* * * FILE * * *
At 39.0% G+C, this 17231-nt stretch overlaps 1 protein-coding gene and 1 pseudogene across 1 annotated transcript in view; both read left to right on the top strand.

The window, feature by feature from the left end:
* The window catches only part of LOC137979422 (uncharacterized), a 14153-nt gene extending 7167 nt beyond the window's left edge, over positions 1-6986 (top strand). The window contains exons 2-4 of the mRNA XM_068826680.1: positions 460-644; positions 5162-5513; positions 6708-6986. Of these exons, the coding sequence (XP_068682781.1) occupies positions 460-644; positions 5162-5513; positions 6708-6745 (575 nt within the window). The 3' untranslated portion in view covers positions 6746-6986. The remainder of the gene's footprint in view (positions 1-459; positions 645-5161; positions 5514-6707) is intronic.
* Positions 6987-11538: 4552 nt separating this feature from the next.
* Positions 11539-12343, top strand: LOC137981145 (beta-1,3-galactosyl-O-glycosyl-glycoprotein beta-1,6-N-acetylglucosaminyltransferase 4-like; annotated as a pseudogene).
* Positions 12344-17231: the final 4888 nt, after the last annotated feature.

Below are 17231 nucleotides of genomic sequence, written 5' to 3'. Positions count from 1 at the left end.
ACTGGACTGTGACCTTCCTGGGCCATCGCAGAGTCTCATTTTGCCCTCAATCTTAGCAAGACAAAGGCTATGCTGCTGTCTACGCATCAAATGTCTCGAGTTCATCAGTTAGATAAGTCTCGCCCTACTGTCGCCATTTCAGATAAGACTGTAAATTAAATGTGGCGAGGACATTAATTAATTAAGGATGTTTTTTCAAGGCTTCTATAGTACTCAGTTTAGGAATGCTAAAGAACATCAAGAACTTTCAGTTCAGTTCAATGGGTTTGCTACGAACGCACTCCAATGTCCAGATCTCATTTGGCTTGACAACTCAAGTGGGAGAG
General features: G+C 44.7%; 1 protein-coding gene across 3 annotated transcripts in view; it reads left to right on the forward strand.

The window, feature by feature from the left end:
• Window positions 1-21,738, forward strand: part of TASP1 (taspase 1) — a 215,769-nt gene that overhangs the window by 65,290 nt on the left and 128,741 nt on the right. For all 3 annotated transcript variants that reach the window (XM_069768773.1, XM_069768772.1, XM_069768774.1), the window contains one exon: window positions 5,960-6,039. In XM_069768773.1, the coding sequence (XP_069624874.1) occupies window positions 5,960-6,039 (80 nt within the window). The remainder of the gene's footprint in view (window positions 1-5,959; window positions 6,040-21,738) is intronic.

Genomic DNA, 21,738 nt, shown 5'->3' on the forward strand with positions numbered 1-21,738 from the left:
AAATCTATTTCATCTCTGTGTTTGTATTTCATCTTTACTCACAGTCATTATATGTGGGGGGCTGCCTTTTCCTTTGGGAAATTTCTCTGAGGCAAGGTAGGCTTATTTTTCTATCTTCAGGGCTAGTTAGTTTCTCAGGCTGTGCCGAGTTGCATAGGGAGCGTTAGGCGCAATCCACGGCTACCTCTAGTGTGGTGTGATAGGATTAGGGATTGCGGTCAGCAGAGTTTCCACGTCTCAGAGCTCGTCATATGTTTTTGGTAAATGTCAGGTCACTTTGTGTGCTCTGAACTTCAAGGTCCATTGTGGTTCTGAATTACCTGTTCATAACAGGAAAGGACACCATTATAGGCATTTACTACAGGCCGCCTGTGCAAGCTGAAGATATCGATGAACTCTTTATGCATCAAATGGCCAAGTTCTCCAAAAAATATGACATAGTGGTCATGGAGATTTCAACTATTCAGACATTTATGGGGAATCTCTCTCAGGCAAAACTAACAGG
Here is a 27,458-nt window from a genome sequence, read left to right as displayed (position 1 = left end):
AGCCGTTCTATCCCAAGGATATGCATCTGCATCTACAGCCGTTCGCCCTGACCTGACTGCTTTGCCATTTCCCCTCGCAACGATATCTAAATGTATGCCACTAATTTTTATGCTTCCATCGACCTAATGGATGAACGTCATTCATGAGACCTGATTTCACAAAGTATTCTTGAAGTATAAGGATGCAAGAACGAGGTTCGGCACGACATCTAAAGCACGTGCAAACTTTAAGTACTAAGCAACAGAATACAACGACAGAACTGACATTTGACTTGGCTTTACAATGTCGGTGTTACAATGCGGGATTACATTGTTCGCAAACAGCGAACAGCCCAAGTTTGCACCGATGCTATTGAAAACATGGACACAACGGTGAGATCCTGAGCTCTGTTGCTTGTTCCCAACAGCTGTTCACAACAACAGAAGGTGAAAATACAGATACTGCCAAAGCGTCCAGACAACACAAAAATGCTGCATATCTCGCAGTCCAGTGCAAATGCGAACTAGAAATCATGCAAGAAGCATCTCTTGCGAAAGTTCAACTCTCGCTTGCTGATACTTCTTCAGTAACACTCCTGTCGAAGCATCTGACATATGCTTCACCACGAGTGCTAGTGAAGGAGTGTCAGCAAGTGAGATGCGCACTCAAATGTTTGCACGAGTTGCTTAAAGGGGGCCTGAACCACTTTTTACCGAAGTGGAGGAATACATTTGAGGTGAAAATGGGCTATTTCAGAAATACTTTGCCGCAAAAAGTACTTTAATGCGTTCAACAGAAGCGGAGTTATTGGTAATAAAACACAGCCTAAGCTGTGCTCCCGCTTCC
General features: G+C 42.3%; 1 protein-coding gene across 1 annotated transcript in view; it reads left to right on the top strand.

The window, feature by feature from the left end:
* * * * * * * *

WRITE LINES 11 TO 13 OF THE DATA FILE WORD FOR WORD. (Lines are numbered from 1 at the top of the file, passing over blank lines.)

• Window positions 1-21,738, forward strand: part of TASP1 (taspase 1) — a 215,769-nt gene that overhangs the window by 65,290 nt on the left and 128,741 nt on the right. For all 3 annotated transcript variants that reach the window (XM_069768773.1, XM_069768772.1, XM_069768774.1), the window contains one exon: window positions 5,960-6,039. In XM_069768773.1, the coding sequence (XP_069624874.1) occupies window positions 5,960-6,039 (80 nt within the window). The remainder of the gene's footprint in view (window positions 1-5,959; window positions 6,040-21,738) is intronic.

Genomic DNA, 21,738 nt, shown 5'->3' on the forward strand with positions numbered 1-21,738 from the left:
AAATCTATTTCATCTCTGTGTTTGTATTTCATCTTTACTCACAGTCATTATATGTGGGGGGCTGCCTTTTCCTTTGGGAAATTTCTCTGAGGCAAGGTAGGCTTATTTTTCTATCTTCAGGGCTAGTTAGTTTCTCAGGCTGTGCCGAGTTGCATAGGGAGCGTTAGGCGCAATCCACGGCTACCTCTAGTGTGGTGTGATAGGATTAGGGATTGCGGTCAGCAGAGTTTCCACGTCTCAGAGCTCGTCATATGTTTTTGGTAAATGTCAGGTCACTTTGTGTGCTCTGAACTTCAAGGTCCATTGTGGTTCTGAATTACCTGTTCATAACAGGAAAGGACACCATTATAGGCATTTACTACAGGCCGCCTGTGCAAGCTGAAGATATCGATGAACTCTTTATGCATCAAATGGCCAAGTTCTCCAAAAAATATGACATAGTGGTCATGGAGATTTCAACTATTCAGACATTTATGGGGAATCTCTCTCAGGCAAAACTAACAGG